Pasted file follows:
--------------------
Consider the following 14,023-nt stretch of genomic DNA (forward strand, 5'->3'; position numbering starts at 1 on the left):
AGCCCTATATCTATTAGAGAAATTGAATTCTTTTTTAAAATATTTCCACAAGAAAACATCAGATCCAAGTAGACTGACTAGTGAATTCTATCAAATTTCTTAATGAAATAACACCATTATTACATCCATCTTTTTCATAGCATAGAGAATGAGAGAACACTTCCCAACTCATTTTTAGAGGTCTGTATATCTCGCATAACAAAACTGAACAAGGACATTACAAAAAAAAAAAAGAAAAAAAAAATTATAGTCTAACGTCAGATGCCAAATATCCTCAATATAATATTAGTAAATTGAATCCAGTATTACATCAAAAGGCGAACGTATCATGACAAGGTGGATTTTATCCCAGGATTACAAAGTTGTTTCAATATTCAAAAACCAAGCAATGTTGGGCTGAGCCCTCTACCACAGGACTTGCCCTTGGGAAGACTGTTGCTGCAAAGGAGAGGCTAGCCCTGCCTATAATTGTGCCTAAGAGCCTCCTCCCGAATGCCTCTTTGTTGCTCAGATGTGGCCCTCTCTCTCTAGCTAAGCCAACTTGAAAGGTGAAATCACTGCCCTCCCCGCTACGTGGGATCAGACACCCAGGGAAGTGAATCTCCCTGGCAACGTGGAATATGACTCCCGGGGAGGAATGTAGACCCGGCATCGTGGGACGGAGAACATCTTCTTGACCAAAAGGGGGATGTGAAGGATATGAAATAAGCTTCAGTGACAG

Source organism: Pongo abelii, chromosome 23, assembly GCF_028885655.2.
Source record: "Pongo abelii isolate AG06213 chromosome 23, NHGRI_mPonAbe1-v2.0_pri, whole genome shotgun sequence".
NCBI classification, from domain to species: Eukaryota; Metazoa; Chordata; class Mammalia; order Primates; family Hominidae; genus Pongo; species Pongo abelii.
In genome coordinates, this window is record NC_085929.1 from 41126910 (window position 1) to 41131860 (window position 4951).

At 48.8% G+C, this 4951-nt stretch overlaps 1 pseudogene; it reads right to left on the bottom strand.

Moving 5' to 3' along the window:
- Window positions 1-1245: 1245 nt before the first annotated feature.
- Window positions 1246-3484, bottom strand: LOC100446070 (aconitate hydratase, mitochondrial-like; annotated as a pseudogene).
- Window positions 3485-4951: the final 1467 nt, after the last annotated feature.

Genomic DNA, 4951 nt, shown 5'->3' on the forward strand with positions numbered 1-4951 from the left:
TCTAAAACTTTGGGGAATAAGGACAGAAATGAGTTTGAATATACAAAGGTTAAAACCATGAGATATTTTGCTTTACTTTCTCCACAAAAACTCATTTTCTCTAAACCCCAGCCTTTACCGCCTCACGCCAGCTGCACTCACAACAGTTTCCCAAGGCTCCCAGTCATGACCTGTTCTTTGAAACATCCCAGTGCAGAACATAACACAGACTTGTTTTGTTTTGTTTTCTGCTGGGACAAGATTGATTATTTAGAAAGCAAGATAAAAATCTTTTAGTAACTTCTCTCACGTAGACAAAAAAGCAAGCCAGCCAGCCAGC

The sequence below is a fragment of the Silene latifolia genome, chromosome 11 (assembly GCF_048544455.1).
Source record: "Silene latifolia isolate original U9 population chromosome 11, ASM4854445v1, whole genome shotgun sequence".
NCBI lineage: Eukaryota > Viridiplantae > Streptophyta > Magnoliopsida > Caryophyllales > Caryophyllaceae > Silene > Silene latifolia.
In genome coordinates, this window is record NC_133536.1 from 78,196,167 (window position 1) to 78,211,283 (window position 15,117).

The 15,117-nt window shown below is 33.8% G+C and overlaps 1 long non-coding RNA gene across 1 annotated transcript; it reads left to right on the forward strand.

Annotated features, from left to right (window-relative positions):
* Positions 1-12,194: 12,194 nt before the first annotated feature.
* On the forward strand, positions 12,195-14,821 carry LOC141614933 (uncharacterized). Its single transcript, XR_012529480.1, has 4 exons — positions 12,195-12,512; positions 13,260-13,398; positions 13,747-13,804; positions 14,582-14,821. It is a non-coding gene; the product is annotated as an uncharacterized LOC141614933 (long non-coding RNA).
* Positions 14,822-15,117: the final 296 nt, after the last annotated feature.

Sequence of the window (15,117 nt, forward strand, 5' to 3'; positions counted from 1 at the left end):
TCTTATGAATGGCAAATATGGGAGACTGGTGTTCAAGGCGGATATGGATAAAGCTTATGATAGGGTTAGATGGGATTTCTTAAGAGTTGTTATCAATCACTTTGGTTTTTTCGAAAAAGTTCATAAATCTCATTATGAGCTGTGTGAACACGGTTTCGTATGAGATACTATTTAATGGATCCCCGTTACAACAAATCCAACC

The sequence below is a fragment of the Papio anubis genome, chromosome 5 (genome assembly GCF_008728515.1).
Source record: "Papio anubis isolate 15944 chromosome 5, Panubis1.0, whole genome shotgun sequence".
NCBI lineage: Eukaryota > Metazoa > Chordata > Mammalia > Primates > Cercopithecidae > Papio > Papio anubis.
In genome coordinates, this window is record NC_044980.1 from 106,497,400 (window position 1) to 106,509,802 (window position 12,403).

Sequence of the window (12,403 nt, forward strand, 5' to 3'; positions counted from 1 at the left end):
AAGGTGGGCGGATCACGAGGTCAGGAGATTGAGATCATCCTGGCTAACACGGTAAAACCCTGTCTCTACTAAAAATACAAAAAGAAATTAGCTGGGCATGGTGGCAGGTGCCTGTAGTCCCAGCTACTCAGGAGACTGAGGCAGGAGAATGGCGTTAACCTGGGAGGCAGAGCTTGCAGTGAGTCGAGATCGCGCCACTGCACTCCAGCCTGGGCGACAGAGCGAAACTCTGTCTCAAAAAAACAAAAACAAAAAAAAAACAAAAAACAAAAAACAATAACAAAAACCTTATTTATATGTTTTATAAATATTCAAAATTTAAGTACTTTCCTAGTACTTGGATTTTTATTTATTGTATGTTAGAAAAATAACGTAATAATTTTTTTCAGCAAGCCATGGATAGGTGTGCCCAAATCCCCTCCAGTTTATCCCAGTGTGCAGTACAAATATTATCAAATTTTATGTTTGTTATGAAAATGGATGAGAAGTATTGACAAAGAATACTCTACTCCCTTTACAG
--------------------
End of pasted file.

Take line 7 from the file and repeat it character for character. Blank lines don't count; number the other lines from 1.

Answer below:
At 48.8% G+C, this 4951-nt stretch overlaps 1 pseudogene; it reads right to left on the bottom strand.